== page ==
I’ve got wood!

Well, the kitchen’s got some wood. After doing the countertops, the next project to be done was the backsplash and tiled wall. It was a horrible tan floor tile and was long over due to be ripped down. The tiles came of relatively easily, but a few spots ripped up the drywall behind. leaving it patchy and large areas of thinset still on the wall. They weren’t in horrible shape, but not good either. To get the walls to the point of taking a new tile evenly would definitely be a project in itself.

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Originally, I had planned on doing all subway tiles for the backsplash with a dark grout. Classic and clean, much like the kitchens below, which had always been the inspiration for mine, with the dark lower cabinets and the concrete countertop.tumblr_mv4rcwhtKR1qf82imo1_500

tumblr_mtoxkrsqtM1qf82imo1_500 tumblr_n2n5oyQUNF1qf82imo1_500 Since my concrete counters didn’t quiiiiiiiite turn out looking like these, and the whole kitchen was starting to feel a little industrial, which is not really the best fit for a cabin in the woods. The combo of the condition of the walls, and the industrial vibe made me think I needed to go a different direction, which is where the wood idea came in. I figured it would warm things up a bit and it would be easy to install. After some googling for inspiration, I found a few options that I thought would look good.

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My initial thought was salvaged wood. I figured it would be cheap, a bit grayed out to go with the rest of the kitchen, and I liked the varying lengths and widths. The trouble was, where to find all this. I know in upstate NY, there’s a ton of places to get old wood, but the trouble is taking the time to find and clean up enough of it to do the whole backsplash and wall, in total, about 40 sq feet. There’s actually a company called Excelsior just down the road from the Hill House that specializes in reclaimed wood, so I figured this would be perfect. They’re only open monday-friday, which is a bit of a bummer for a weekender, but it just happened to work out that I had a monday off, so I made an appointment to check out the wear house. I found tons of great options, and got an emailed quote the next day. Perhaps I’m totally naive, but I was kind of shocked at the quote I got, which was about $7.50 per square foot. It still would have been only about $300-350 to do the backsplash, but this seemed like a lot of money for what was basically trash. There are literally hundreds of falling down houses, barns, chicken coops, in the area that have tons of exactly what I needed, but again time = money, so I guess that’s why this would have cost that much. The people at Excelsior were super helpful and great to work with, but I’m too stubborn (cheap) to pay that rate for what I could have ripped off of my friends dilapidated garage.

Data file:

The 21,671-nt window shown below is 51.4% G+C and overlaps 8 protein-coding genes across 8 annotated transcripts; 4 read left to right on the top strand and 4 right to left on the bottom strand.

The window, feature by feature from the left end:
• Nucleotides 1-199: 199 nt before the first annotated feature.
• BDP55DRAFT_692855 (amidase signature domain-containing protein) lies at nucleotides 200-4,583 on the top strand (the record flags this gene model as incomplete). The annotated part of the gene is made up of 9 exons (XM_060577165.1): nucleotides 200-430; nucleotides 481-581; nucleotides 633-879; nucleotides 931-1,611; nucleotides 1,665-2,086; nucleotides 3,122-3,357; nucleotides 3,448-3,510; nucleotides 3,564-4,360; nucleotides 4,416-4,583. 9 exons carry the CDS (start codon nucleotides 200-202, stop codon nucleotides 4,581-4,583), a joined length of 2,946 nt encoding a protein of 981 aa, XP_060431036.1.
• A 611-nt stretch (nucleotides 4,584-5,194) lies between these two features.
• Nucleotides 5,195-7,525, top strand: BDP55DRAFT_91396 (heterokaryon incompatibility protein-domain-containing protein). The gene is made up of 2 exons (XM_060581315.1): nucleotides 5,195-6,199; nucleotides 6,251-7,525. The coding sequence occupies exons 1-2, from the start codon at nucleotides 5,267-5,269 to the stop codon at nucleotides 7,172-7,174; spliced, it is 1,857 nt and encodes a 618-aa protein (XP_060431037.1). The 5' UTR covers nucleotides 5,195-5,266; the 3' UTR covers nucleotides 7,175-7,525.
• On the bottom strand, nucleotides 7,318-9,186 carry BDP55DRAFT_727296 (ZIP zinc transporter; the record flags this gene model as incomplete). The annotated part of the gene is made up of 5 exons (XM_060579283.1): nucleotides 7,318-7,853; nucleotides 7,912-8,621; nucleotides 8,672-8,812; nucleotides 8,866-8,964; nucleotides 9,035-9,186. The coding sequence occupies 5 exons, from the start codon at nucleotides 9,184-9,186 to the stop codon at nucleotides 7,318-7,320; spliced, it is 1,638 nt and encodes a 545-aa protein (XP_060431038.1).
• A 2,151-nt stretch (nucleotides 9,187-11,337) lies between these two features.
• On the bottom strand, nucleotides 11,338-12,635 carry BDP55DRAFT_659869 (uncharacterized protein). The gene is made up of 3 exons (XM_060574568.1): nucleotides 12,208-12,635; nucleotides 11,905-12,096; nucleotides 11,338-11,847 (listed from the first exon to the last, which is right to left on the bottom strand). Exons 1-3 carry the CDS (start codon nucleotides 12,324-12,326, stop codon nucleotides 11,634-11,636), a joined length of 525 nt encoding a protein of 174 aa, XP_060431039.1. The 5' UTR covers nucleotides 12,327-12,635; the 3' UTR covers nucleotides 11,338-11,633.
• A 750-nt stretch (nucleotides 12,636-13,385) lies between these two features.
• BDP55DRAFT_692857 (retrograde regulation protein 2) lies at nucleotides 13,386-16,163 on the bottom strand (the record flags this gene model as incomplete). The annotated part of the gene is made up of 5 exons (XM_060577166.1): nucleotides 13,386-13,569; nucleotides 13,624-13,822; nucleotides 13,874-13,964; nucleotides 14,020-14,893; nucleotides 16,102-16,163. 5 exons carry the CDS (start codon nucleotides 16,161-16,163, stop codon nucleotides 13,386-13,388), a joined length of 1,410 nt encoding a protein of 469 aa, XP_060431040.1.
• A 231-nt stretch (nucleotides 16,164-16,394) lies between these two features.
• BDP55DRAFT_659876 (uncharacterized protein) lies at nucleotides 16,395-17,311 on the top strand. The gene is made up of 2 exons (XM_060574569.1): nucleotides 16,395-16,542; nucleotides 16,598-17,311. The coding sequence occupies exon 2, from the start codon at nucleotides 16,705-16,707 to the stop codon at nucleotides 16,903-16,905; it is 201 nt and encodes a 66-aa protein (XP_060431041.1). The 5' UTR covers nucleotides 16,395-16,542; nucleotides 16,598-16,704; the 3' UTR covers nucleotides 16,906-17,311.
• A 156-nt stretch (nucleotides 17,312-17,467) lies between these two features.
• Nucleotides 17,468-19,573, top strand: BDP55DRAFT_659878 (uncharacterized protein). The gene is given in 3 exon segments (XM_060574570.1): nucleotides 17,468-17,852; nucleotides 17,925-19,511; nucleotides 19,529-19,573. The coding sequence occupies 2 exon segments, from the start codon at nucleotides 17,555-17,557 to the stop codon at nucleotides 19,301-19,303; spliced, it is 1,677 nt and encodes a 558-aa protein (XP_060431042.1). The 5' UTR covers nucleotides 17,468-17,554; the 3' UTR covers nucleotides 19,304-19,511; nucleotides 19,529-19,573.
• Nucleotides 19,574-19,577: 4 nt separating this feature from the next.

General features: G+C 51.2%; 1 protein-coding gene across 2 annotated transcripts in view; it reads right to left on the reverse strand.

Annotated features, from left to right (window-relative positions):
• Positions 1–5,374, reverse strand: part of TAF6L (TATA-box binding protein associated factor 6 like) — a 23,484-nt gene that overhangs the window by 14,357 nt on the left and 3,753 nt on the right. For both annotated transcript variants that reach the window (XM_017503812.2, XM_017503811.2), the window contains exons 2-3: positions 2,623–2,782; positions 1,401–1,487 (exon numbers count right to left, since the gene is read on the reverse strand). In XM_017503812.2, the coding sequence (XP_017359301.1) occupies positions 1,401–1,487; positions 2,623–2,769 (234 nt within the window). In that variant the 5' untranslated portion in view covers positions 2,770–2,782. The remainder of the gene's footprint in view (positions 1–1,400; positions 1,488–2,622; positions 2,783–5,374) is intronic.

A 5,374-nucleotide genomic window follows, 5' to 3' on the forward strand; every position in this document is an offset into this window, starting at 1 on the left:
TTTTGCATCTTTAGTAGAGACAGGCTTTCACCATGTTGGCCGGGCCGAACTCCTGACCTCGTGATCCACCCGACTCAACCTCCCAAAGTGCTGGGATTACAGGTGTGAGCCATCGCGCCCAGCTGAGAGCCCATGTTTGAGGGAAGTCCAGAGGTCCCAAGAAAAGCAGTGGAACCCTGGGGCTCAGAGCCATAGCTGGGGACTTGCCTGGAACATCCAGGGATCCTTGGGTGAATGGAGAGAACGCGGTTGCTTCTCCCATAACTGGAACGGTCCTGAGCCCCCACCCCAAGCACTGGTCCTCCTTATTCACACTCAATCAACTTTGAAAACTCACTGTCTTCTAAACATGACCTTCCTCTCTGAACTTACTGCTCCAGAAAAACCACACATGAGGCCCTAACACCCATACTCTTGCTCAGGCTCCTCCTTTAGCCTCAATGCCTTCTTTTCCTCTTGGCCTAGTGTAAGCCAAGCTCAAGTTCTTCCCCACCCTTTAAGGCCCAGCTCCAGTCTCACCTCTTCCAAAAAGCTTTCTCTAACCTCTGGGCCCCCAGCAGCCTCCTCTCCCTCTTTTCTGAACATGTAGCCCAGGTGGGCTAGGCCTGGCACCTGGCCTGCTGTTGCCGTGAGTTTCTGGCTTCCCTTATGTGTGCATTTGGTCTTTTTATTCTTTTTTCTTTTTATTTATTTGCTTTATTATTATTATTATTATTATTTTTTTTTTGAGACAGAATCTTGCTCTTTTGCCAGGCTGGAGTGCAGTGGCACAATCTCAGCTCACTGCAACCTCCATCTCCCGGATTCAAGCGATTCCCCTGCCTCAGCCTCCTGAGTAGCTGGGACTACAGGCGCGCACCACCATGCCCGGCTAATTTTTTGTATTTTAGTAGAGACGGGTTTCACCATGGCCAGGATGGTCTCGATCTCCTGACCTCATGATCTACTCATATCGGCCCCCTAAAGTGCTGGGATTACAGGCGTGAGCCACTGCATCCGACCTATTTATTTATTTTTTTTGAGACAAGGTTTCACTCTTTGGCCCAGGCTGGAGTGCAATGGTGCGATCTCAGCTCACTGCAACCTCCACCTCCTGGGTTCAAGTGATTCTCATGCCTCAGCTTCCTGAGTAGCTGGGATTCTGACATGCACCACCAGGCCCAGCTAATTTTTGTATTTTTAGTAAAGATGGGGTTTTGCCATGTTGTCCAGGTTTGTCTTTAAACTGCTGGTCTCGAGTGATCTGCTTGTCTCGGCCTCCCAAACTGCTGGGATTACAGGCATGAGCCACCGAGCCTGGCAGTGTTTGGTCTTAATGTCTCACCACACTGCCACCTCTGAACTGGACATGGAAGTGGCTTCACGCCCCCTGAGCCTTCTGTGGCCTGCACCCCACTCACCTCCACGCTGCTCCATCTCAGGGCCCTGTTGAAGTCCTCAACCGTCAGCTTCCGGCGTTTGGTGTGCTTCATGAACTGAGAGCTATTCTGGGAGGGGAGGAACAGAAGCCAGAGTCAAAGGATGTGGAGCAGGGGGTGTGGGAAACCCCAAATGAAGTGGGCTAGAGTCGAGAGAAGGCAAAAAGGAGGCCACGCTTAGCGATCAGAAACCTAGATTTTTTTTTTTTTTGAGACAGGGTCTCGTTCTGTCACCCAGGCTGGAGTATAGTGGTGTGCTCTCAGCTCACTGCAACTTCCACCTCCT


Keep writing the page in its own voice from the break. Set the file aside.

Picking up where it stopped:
BUT, I’m also lazy and was tired of having the kitchen in shambles and didn’t want to wait until I could source all this shit, so it was time to consider other approaches. I had read on other blogs that people did horizontal paneling, or floors with ripped down sheets of plywood just face nailed to the surface, and thought that this could look okay, it would be much more basic looking but would be easy to install and would add some textural interest at least. A quick trip to Home Depot later, I had my solution, but it wasn’t quite what I was expecting. In their lumber aisle, I found some really nice pieces of cedar. This cedar wasn’t red like most I had seen before and they all had a really nice grain pattern. They were less than $6 per 8′ 4″x2″ board, which meant it would be less than $90 to do the whole kitchen. I figured that even if I dint end up liking it, I could always paint it white like I had planned, or I could stain it darker or a different brown.